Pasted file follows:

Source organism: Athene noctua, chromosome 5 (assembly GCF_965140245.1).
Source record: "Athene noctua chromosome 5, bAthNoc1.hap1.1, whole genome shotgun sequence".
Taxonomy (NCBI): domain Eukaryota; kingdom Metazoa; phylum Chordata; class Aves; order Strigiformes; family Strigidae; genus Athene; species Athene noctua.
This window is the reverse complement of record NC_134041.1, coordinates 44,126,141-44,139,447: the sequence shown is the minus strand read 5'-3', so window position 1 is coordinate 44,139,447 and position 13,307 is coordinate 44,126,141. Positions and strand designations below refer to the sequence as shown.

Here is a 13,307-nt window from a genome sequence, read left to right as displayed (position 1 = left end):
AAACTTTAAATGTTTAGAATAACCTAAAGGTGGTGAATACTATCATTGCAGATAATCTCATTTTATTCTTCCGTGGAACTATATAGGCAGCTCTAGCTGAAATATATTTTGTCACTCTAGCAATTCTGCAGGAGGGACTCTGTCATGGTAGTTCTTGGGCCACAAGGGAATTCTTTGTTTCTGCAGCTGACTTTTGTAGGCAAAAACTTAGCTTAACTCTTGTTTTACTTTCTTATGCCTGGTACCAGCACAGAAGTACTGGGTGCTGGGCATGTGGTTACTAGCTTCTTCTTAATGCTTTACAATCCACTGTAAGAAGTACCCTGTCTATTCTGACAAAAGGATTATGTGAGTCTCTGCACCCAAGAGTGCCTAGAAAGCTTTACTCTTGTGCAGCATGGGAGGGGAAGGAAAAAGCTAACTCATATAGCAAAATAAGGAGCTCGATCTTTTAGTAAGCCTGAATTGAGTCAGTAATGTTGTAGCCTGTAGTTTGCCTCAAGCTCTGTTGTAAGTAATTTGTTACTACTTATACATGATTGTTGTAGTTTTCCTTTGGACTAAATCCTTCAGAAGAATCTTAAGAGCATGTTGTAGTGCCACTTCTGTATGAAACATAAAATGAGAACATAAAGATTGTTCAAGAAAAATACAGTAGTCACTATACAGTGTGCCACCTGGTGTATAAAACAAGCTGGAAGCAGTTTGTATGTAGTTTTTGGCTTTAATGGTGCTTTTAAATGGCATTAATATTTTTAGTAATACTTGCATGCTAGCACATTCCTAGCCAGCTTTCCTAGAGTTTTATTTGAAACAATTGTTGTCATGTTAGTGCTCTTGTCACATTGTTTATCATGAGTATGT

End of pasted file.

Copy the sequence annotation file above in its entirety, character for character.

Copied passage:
Source organism: Athene noctua, chromosome 5 (assembly GCF_965140245.1).
Source record: "Athene noctua chromosome 5, bAthNoc1.hap1.1, whole genome shotgun sequence".
Taxonomy (NCBI): domain Eukaryota; kingdom Metazoa; phylum Chordata; class Aves; order Strigiformes; family Strigidae; genus Athene; species Athene noctua.
This window is the reverse complement of record NC_134041.1, coordinates 44,126,141-44,139,447: the sequence shown is the minus strand read 5'-3', so window position 1 is coordinate 44,139,447 and position 13,307 is coordinate 44,126,141. Positions and strand designations below refer to the sequence as shown.

Here is a 13,307-nt window from a genome sequence, read left to right as displayed (position 1 = left end):
AAACTTTAAATGTTTAGAATAACCTAAAGGTGGTGAATACTATCATTGCAGATAATCTCATTTTATTCTTCCGTGGAACTATATAGGCAGCTCTAGCTGAAATATATTTTGTCACTCTAGCAATTCTGCAGGAGGGACTCTGTCATGGTAGTTCTTGGGCCACAAGGGAATTCTTTGTTTCTGCAGCTGACTTTTGTAGGCAAAAACTTAGCTTAACTCTTGTTTTACTTTCTTATGCCTGGTACCAGCACAGAAGTACTGGGTGCTGGGCATGTGGTTACTAGCTTCTTCTTAATGCTTTACAATCCACTGTAAGAAGTACCCTGTCTATTCTGACAAAAGGATTATGTGAGTCTCTGCACCCAAGAGTGCCTAGAAAGCTTTACTCTTGTGCAGCATGGGAGGGGAAGGAAAAAGCTAACTCATATAGCAAAATAAGGAGCTCGATCTTTTAGTAAGCCTGAATTGAGTCAGTAATGTTGTAGCCTGTAGTTTGCCTCAAGCTCTGTTGTAAGTAATTTGTTACTACTTATACATGATTGTTGTAGTTTTCCTTTGGACTAAATCCTTCAGAAGAATCTTAAGAGCATGTTGTAGTGCCACTTCTGTATGAAACATAAAATGAGAACATAAAGATTGTTCAAGAAAAATACAGTAGTCACTATACAGTGTGCCACCTGGTGTATAAAACAAGCTGGAAGCAGTTTGTATGTAGTTTTTGGCTTTAATGGTGCTTTTAAATGGCATTAATATTTTTAGTAATACTTGCATGCTAGCACATTCCTAGCCAGCTTTCCTAGAGTTTTATTTGAAACAATTGTTGTCATGTTAGTGCTCTTGTCACATTGTTTATCATGAGTATGT